MOGADISHU, Somalia—At the end of a remarkable week for Zimbabwe—and for the African continent—President Robert Mugabe finally agreed, after 37 years in power, to resign on Tuesday night. Once an icon of the anti-colonial struggles in Africa as he fought to oust the white government of what was then called Rhodesia, he had become over the decades a geriatric symbol of caprice and tyranny.
In a short letter to parliament speaker Jacob Mudenda, Mugabe wrote that his resignation was a voluntary decision, and that he made it to allow a smooth transition of power. The President’s resignation came a week after a military coup and two days after ZANU-PF, Zimbabwe’s ruling party—Mugabe’s party—voted to expel its leader, giving him until 10:00 a.m. Monday morning local time to tender his resignation or face impeachment through a parliamentary process.
Then, on Monday, Mugabe gave a much-anticipated address to the nation on state-run ZBC television—and shocked Zimbabweans by refusing to give up the presidency, an act of defiance which did indeed trigger the parliamentary impeachment process. Thus his letter Tuesday evening brought an end to a week of uncertainty—and brought ecstatic crowds into the streets.
According to the Zimbabwean constitution, the current vice president, Phelekezela Mphoko should now take office. But the more likely successor is Emmerson Mnangagwa, the former vice president Mugabe dismissed three weeks ago. His record or ruthless violence, along with the military role ushering in a new ruling regime, suggest that the end of one dictatorial regime in Zimbabwe may mark little more than the beginning of a new one.
That is not what those people pouring into the streets are thinking about in a night of unbridled celebration. A page has turned, there is no doubt about that, but the new chapter in Zimbabwe’s life is likely to be dictated, at least for the moment by Mugabe’s former military allies determination to remain beneficiaries of the government coffers. “The military did not intervene out of the kindness of their hearts or because they love Mnangagwa, they intervened because their own financial interests were threatened,” says Derek Matyszak, senior research consultant with the Institute for Security Studies in South Africa.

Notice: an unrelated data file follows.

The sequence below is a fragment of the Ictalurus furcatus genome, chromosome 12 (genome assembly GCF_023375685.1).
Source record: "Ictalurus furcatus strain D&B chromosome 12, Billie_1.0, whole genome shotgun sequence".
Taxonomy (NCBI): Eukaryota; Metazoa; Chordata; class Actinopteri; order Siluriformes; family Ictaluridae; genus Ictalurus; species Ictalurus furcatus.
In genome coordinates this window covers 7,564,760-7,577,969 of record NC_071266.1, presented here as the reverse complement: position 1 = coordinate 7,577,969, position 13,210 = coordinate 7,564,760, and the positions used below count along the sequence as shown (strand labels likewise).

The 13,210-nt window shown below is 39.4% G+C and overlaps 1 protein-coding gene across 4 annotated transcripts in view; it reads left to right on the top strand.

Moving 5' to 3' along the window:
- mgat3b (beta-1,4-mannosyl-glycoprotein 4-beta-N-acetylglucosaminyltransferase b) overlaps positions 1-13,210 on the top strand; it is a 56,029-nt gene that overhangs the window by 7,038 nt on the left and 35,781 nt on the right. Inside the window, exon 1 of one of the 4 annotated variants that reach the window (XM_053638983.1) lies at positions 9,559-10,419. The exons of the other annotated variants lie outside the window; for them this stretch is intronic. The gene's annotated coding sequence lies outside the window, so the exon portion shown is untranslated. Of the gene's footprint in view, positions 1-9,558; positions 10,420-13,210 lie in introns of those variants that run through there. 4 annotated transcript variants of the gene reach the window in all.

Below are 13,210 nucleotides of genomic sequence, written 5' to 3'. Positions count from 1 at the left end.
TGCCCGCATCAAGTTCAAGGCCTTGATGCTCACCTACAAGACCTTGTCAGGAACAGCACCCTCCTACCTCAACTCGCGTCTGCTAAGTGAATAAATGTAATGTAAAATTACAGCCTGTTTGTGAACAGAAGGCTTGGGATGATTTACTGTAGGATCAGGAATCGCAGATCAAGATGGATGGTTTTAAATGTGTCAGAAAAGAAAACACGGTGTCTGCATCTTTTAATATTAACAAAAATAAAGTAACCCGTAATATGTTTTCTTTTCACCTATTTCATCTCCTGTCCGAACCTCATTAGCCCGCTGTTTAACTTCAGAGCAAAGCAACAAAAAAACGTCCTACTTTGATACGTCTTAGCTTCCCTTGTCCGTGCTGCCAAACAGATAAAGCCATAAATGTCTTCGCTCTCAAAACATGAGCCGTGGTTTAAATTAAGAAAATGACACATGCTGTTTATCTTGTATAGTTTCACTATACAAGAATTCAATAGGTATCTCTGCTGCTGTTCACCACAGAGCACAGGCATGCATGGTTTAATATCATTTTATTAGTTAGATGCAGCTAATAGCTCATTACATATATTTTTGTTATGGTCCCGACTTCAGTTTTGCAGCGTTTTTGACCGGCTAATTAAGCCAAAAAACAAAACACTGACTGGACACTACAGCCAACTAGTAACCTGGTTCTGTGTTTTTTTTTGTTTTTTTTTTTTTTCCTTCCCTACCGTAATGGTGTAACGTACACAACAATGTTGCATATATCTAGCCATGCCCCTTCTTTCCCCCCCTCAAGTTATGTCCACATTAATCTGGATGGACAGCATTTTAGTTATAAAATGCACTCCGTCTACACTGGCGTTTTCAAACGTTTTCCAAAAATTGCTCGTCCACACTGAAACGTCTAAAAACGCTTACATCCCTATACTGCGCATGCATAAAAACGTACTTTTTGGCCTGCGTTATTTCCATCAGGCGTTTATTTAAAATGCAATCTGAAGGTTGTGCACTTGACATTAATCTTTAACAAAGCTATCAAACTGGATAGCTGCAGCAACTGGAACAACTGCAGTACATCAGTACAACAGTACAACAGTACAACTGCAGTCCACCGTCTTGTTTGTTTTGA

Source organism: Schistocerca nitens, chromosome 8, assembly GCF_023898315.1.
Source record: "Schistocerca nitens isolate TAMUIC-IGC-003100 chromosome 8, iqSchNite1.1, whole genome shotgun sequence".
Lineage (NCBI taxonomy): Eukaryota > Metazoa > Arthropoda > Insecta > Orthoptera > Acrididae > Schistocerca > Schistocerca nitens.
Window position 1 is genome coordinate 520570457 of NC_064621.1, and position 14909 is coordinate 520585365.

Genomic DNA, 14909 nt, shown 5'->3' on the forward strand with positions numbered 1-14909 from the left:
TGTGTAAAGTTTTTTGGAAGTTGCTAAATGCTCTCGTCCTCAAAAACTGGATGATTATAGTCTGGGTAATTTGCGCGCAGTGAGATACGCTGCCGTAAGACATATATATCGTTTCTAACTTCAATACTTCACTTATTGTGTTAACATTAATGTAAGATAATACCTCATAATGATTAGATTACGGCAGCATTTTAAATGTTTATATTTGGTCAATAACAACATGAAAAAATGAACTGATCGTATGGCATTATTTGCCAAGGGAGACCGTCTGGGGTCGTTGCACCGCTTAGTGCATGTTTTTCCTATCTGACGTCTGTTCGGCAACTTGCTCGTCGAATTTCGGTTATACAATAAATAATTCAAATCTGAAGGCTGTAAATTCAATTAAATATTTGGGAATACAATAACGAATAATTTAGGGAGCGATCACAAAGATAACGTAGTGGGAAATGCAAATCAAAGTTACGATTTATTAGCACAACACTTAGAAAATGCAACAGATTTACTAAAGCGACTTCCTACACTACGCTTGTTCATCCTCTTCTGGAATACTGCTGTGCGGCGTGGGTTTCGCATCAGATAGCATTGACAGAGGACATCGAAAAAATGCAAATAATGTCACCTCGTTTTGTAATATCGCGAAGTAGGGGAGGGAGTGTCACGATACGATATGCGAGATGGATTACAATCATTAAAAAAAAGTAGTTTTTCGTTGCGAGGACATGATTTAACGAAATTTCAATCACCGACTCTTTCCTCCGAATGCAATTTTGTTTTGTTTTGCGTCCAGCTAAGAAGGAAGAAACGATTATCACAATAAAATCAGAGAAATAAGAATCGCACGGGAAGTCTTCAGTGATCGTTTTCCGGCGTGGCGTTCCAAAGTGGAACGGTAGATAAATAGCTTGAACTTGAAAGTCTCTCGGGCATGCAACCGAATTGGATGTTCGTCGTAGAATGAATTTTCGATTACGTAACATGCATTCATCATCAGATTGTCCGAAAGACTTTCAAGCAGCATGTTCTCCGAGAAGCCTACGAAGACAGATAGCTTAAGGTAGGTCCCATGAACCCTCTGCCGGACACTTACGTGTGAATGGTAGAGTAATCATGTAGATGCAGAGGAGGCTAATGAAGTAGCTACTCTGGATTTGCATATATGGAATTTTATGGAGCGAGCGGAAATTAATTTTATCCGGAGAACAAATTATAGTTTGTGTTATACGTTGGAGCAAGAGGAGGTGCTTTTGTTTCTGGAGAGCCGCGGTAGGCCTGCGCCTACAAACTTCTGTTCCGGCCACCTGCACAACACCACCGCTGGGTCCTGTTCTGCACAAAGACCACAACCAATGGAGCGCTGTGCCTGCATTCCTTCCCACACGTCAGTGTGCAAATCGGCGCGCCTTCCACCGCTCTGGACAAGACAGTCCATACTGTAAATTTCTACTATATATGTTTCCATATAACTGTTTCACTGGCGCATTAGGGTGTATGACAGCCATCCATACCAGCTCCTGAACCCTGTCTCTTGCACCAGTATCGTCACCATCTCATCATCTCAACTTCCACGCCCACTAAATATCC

If Grace Mugabe, the president’s 52-year-old wife, had succeeded him, the military would have been threatened. “This coup is about the military choosing the new leader for Zimbabwe,” says Matyszak. They wanted someone who, like Mnangagwa, is an ally of the Zimbabwean Defense Forces.The military’s actions underscore the nature of Mugabe’s rule, one in which the army holds the power and determines the fate of civilian leaders. This dynamic is exemplified by Mugabe’s human rights record, which is teeming with police abuse and an excessive use of force to crush dissent and any threats to the ruling party’s power.
The disregard for human rights began in the 1980s when the army killed an estimated 20,000 minority Ndebele civilians, who were supporters of the Mugabe’s then rival, Joshua Nkomo, and his opposition party the Zimbabwe African People’s Union. It continued throughout every election in the country since, culminating in a nation-wide intimidation campaign and security forces led killing spree in 2008 when opposition Movement for Democratic Change saw more support than ever before.The security sector’s hand in every abuse committed under Mugabe, and in his ousting, suggests that should Mnangagwa take the presidential seat as anticipated, he will continue to be the patron of the army as Mugabe long was, and the cycle of corruption and intimidation will continue. Whoever succeeds Mugabe is inheriting a country on the brink of economic collapse, a crisis born from Mugabe’s short-sighted economic policies.